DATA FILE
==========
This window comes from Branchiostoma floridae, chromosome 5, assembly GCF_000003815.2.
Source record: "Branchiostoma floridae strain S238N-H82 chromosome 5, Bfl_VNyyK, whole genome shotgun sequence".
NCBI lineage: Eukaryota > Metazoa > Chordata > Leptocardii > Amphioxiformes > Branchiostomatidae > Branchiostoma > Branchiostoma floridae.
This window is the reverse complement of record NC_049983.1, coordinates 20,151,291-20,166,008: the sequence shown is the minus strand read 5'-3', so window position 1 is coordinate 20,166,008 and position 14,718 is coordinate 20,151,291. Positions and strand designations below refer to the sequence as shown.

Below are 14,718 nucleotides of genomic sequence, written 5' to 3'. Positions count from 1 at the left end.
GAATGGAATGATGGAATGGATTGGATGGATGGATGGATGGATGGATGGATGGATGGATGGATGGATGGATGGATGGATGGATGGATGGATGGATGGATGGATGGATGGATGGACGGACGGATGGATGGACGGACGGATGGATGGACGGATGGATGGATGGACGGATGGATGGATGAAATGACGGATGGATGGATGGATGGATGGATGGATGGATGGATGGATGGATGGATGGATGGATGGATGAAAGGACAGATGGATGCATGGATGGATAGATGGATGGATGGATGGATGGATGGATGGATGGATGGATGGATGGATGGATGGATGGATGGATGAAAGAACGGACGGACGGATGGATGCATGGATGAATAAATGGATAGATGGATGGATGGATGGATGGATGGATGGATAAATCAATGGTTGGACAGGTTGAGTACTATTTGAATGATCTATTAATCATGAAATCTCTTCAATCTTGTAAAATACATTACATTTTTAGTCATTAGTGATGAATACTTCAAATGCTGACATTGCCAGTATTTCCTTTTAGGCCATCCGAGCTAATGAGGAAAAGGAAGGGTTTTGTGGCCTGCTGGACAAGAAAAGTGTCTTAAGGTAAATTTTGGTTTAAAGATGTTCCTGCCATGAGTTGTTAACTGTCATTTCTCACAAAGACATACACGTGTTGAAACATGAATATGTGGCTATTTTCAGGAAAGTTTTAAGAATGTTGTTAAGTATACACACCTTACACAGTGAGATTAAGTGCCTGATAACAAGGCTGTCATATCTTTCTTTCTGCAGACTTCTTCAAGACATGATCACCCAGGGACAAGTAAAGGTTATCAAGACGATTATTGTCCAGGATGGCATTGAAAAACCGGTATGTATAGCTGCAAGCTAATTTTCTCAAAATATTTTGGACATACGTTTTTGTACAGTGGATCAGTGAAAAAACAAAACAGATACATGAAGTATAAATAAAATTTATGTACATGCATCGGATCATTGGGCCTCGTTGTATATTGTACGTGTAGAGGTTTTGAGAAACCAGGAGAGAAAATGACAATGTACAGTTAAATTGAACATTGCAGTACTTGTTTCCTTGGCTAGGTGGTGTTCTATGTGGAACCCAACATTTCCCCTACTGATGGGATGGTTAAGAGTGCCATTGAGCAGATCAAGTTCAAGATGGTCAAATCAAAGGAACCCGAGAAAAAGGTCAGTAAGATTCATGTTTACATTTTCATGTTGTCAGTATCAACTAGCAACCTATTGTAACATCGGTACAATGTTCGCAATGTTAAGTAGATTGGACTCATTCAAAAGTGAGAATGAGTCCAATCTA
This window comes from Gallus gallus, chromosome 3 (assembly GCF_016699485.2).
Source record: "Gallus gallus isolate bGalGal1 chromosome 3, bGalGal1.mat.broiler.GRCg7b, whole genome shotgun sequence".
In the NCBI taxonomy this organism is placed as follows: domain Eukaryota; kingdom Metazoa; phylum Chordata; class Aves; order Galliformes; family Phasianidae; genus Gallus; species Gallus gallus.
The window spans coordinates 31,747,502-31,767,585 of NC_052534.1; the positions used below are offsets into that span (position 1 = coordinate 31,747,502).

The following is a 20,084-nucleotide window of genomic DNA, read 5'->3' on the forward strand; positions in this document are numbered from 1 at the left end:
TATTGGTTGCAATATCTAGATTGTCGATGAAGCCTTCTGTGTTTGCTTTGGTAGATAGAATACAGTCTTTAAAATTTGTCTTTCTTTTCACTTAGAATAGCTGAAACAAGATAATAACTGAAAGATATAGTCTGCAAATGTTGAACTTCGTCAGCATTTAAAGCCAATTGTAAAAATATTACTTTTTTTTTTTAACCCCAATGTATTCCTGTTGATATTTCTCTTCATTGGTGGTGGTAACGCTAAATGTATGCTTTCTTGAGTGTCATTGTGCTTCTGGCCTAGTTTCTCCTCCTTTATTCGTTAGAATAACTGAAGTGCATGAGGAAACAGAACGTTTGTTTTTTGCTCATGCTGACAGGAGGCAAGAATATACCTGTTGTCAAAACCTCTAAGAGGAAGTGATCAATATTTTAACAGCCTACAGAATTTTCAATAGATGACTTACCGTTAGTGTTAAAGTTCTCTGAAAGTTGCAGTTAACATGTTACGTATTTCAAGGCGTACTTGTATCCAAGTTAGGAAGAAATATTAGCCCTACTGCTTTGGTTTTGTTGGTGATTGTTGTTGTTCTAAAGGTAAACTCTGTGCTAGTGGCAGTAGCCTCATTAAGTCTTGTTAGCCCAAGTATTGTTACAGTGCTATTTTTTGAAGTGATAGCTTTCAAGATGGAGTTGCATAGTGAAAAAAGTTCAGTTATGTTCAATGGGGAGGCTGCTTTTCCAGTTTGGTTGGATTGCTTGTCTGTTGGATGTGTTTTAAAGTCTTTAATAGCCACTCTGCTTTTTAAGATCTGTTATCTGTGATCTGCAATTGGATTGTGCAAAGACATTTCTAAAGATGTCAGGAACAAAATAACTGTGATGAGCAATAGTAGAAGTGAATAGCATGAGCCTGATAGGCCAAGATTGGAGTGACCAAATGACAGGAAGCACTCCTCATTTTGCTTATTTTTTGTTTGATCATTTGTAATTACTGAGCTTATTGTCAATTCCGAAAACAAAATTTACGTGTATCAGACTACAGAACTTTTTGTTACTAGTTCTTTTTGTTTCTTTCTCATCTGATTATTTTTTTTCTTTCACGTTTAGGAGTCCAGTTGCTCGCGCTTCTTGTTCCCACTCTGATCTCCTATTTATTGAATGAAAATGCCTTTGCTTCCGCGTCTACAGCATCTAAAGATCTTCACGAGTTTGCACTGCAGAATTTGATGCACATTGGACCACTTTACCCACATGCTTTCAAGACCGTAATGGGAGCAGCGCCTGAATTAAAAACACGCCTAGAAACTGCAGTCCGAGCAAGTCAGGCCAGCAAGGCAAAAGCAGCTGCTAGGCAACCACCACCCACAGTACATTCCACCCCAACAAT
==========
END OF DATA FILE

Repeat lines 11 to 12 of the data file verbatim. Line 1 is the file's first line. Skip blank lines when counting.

The following is a 20,084-nucleotide window of genomic DNA, read 5'->3' on the forward strand; positions in this document are numbered from 1 at the left end:
TATTGGTTGCAATATCTAGATTGTCGATGAAGCCTTCTGTGTTTGCTTTGGTAGATAGAATACAGTCTTTAAAATTTGTCTTTCTTTTCACTTAGAATAGCTGAAACAAGATAATAACTGAAAGATATAGTCTGCAAATGTTGAACTTCGTCAGCATTTAAAGCCAATTGTAAAAATATTACTTTTTTTTTTTAACCCCAATGTATTCCTGTTGATATTTCTCTTCATTGGTGGTGGTAACGCTAAATGTATGCTTTCTTGAGTGTCATTGTGCTTCTGGCCTAGTTTCTCCTCCTTTATTCGTTAGAATAACTGAAGTGCATGAGGAAACAGAACGTTTGTTTTTTGCTCATGCTGACAGGAGGCAAGAATATACCTGTTGTCAAAACCTCTAAGAGGAAGTGATCAATATTTTAACAGCCTACAGAATTTTCAATAGATGACTTACCGTTAGTGTTAAAGTTCTCTGAAAGTTGCAGTTAACATGTTACGTATTTCAAGGCGTACTTGTATCCAAGTTAGGAAGAAATATTAGCCCTACTGCTTTGGTTTTGTTGGTGATTGTTGTTGTTCTAAAGGTAAACTCTGTGCTAGTGGCAGTAGCCTCATTAAGTCTTGTTAGCCCAAGTATTGTTACAGTGCTATTTTTTGAAGTGATAGCTTTCAAGATGGAGTTGCATAGTGAAAAAAGTTCAGTTATGTTCAATGGGGAGGCTGCTTTTCCAGTTTGGTTGGATTGCTTGTCTGTTGGATGTGTTTTAAAGTCTTTAATAGCCACTCTGCTTTTTAAGATCTGTTATCTGTGATCTGCAATTGGATTGTGCAAAGACATTTCTAAAGATGTCAGGAACAAAATAACTGTGATGAGCAATAGTAGAAGTGAATAGCATGAGCCTGATAGGCCAAGATTGGAGTGACCAAATGACAGGAAGCACTCCTCATTTTGCTTATTTTTTGTTTGATCATTTGTAATTACTGAGCTTATTGTCAATTCCGAAAACAAAATTTACGTGTATCAGACTACAGAACTTTTTGTTACTAGTTCTTTTTGTTTCTTTCTCATCTGATTATTTTTTTTCTTTCACGTTTAGGAGTCCAGTTGCTCGCGCTTCTTGTTCCCACTCTGATCTCCTATTTATTGAATGAAAATGCCTTTGCTTCCGCGTCTACAGCATCTAAAGATCTTCACGAGTTTGCACTGCAGAATTTGATGCACATTGGACCACTTTACCCACATGCTTTCAAGACCGTAATGGGAGCAGCGCCTGAATTAAAAACACGCCTAGAAACTGCAGTCCGAGCAAGTCAGGCCAGCAAGGCAAAAGCAGCTGCTAGGCAACCACCACCCACAGTACATTCCACCCCAACAAT